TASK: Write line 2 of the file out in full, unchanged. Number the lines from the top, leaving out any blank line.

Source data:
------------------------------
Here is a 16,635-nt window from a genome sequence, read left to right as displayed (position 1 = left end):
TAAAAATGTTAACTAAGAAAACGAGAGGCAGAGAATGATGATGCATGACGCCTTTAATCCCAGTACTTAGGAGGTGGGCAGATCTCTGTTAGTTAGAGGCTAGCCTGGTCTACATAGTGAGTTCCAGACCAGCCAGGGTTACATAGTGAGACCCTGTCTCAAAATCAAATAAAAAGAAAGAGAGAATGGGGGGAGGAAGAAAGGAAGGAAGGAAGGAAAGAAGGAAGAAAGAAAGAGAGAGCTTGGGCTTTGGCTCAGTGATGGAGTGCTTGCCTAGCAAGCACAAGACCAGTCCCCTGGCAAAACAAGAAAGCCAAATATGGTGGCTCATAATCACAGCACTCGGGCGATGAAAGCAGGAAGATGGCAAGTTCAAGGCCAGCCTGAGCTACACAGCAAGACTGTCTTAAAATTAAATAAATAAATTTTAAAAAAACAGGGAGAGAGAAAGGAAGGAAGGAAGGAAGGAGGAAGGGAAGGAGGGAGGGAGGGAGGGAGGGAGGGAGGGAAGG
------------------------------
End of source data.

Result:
TAAAAATGTTAACTAAGAAAACGAGAGGCAGAGAATGATGATGCATGACGCCTTTAATCCCAGTACTTAGGAGGTGGGCAGATCTCTGTTAGTTAGAGGCTAGCCTGGTCTACATAGTGAGTTCCAGACCAGCCAGGGTTACATAGTGAGACCCTGTCTCAAAATCAAATAAAAAGAAAGAGAGAATGGGGGGAGGAAGAAAGGAAGGAAGGAAGGAAAGAAGGAAGAAAGAAAGAGAGAGCTTGGGCTTTGGCTCAGTGATGGAGTGCTTGCCTAGCAAGCACAAGACCAGTCCCCTGGCAAAACAAGAAAGCCAAATATGGTGGCTCATAATCACAGCACTCGGGCGATGAAAGCAGGAAGATGGCAAGTTCAAGGCCAGCCTGAGCTACACAGCAAGACTGTCTTAAAATTAAATAAATAAATTTTAAAAAAACAGGGAGAGAGAAAGGAAGGAAGGAAGGAAGGAGGAAGGGAAGGAGGGAGGGAGGGAGGGAGGGAGGGAGGGAAGG